Animated Insights by Shannon Muir.
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Animated Insights for Non Artists:
Where We Go and Where We've Been
by Shannon Muir

When I first heard of Chuck Jones' passing, it saddened me to see the passing of the creator of so many classic Warner Bros. characters and stories. I knew many of his works, but hadn't really looked into his background. What he brought to life on the screen mattered more to me than where he had come from.

The following morning, I learned something that moved me to tears. Chuck Jones was born in Spokane, Washington in September of 1912 before moving to Hollywood as a youth. Just two days prior, I'd flown home from Spokane after seeing my own family in nearby Cheney, where I'd lived for thirteen years before coming to Los Angeles in 1996, and the place where my own interests as a non-artist in animation had come to fruition.

Until now, I never would have imagined Chuck Jones and I shared the small common thread of having spent parts of our childhood in the same area of eastern Washington.

Which brings me to what I want to talk about in this column, something I hope you can all take heart in. With the power of the Internet and current technologies, you can be reading this column right now from somewhere in Los Angeles or New York, or in a remote mountain area if wireless or satellite coverage is sufficient, perhaps somewhere in between. No matter where you're at, what non-artist (or even artist) position in animation interests you, you have the potential to make it in this business if you're willing to put in the effort -- and to be truthful, willing to move where the work is. If you're from one of the smaller areas, it can be very intimidating and scary; I know it was for me. The ability to self-educate yourself in order to prepare, with so much accessible via the Internet these days, is tremendous. It matters not where we come from geographically, but where we come from in our personal dedication and drive.

Someone told me recently they thought getting into and staying in this business was dependent on fate. I responded that I didn't totally agree, because fate implies you sit back and do nothing and things will come to you. Nothing in this business comes without effort, I've seen it and I've lived it. Persistence, perseverance, talent, and luck tend to be the terms that I hear from seasoned pros regarding survival in the business, and I agree with that. For the record, I don't see luck and fate as equivalent terms, though I've had people argue it. Fate means it's meant to happen, luck to me is a matter of things happening together at a particular instant, and you are fortunate enough to be there at the time. After all, one can be unlucky... but I'm not sure there's such a clear opposite of fate.

You also have to come prepared to understand that stability doesn't happen in the animation business, for that matter in the entertainment business in general. Shows get cancelled, or orders cut back in a heartbeat, a pilot you've worked long and hard on fails to sell to buyers, or the company you're working for closes shop. I've been through most of that list personally, and yes it's not pleasant. If you're from a smaller town, it totally defies the idea of people working at the local store (or university, in the case of Cheney) or a steady career or being farmers all their lives, being at total odds with the environment you've grown up around. This may be easier to adjust to if you come from a major metro, I can't speak from experience on that and would like to hear feedback on the subject. Regardless, you have to get used to the instability of the industry as a way of life, going from job to job as you work your way toward your chosen goal in animation.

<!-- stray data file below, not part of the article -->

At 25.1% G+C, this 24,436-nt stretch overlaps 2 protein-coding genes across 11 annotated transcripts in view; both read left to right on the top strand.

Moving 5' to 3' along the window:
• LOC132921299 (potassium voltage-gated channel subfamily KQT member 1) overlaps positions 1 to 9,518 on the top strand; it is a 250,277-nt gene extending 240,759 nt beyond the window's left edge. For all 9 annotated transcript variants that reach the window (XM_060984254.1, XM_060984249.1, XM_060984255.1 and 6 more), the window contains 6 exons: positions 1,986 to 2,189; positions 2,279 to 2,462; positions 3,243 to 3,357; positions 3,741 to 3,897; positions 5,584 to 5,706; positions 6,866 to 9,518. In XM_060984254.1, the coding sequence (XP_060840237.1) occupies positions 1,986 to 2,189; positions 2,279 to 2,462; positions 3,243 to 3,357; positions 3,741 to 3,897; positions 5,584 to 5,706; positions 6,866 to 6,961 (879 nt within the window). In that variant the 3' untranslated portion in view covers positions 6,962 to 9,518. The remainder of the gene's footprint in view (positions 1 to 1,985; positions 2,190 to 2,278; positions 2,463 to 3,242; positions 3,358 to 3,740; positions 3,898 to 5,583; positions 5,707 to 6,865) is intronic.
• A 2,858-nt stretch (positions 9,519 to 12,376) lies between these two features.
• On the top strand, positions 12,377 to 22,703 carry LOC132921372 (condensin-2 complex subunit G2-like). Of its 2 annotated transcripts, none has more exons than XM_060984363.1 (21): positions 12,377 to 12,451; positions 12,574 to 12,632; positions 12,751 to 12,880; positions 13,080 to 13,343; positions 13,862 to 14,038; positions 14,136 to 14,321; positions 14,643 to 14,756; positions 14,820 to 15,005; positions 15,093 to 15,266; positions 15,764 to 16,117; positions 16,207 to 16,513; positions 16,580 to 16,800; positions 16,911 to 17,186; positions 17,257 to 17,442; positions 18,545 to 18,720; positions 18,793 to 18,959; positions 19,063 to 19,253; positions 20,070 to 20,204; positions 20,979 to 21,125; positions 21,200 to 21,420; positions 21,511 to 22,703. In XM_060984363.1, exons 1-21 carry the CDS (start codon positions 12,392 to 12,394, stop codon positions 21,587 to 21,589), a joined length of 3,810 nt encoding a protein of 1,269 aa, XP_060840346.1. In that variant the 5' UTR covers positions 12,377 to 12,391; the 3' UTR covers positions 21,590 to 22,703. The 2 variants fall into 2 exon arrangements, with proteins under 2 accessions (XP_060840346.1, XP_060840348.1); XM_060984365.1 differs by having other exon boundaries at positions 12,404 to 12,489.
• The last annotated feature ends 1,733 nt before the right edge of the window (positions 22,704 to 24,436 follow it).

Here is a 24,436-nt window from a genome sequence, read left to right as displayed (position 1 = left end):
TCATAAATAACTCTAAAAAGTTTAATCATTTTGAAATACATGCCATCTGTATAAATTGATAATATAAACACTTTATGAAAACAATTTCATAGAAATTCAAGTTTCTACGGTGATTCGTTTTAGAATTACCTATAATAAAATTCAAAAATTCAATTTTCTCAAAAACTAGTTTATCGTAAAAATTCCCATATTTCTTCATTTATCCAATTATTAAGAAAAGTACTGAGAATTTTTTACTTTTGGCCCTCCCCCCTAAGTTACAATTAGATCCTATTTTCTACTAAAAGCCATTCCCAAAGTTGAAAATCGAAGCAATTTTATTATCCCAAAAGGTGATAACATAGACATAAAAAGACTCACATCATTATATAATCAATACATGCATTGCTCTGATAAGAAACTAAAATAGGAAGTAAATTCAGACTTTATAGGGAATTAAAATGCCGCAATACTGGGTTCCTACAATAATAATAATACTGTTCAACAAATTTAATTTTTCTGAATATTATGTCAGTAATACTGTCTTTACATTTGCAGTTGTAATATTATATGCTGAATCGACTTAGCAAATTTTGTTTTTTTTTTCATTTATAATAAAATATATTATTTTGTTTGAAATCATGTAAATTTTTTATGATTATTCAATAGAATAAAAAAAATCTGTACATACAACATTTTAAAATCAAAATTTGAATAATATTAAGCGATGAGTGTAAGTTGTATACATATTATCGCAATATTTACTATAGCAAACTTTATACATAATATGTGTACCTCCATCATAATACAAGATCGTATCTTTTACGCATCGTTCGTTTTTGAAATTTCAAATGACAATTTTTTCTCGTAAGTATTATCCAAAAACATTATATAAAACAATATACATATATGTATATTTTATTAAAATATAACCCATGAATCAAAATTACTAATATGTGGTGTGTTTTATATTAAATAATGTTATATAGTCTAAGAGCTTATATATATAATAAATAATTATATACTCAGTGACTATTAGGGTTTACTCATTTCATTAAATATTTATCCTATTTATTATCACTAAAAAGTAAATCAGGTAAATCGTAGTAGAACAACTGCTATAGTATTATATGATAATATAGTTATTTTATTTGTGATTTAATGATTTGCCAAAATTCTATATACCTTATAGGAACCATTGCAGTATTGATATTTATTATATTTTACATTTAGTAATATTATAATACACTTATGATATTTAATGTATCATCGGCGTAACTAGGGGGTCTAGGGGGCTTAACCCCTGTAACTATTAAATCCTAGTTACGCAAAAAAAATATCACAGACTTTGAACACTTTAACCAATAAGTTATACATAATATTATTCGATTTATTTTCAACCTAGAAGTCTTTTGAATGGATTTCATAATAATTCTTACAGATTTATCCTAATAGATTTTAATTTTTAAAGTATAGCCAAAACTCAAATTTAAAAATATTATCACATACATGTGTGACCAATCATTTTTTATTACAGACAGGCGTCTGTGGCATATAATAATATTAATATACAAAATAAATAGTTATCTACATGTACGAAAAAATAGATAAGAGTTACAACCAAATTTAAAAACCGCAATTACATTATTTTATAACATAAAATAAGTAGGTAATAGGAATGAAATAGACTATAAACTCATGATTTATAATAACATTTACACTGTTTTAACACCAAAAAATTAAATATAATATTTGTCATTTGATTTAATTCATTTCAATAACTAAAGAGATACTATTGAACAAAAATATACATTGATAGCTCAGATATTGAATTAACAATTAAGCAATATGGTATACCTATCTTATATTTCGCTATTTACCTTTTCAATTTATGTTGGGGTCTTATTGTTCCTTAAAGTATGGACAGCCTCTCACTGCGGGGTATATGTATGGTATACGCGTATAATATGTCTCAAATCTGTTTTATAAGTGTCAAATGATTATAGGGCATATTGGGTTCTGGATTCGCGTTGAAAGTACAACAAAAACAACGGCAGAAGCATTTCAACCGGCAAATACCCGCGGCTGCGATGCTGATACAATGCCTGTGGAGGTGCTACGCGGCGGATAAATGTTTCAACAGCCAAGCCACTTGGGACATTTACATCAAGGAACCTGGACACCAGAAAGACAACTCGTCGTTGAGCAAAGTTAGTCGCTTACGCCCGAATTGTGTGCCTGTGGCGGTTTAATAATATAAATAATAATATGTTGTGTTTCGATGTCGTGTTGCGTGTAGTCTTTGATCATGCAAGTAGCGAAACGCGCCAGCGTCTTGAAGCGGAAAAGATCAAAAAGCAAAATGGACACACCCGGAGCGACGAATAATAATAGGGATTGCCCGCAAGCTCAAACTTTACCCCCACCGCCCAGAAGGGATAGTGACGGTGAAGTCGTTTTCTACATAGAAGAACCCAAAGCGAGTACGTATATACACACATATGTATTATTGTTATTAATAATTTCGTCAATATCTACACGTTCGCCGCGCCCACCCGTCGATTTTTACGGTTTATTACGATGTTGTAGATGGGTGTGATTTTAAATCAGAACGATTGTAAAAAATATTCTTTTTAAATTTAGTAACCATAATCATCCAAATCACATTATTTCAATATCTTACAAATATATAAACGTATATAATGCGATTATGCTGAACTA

To close this all out, I think the odds of me ever being as great and influential as Chuck Jones was to our industry are very slim. Yet, both of us made our way down here by different roads and have made our mark on this industry in different degrees and ways. Without Chuck paving the way in the animation industry, who knows how different the industry might have turned out to be. I might not have wound up in it... but I did.

And so can you, if it's truly what you want.

Shannon Muir is known in the animation industry for her work as a production coordinator for Nickelodeon's Invader Zim. She also served as a Production Coordinator for Extreme Ghostbusters and a Production Assistant for Jumanji: The Animated Series. Muir is an accomplished writer and often participates on panels or as a guest speaker at conventions like Comic Con International.

Muir moved to Los Angeles in 1996 from Cheney, WA (population approximately 8,000), knowing she wanted to be part of the animation business. Since then, she's never strayed far from making that dream reality, whether it be actively working on a production or writing articles about the industry.

You can email Shannon Muir at

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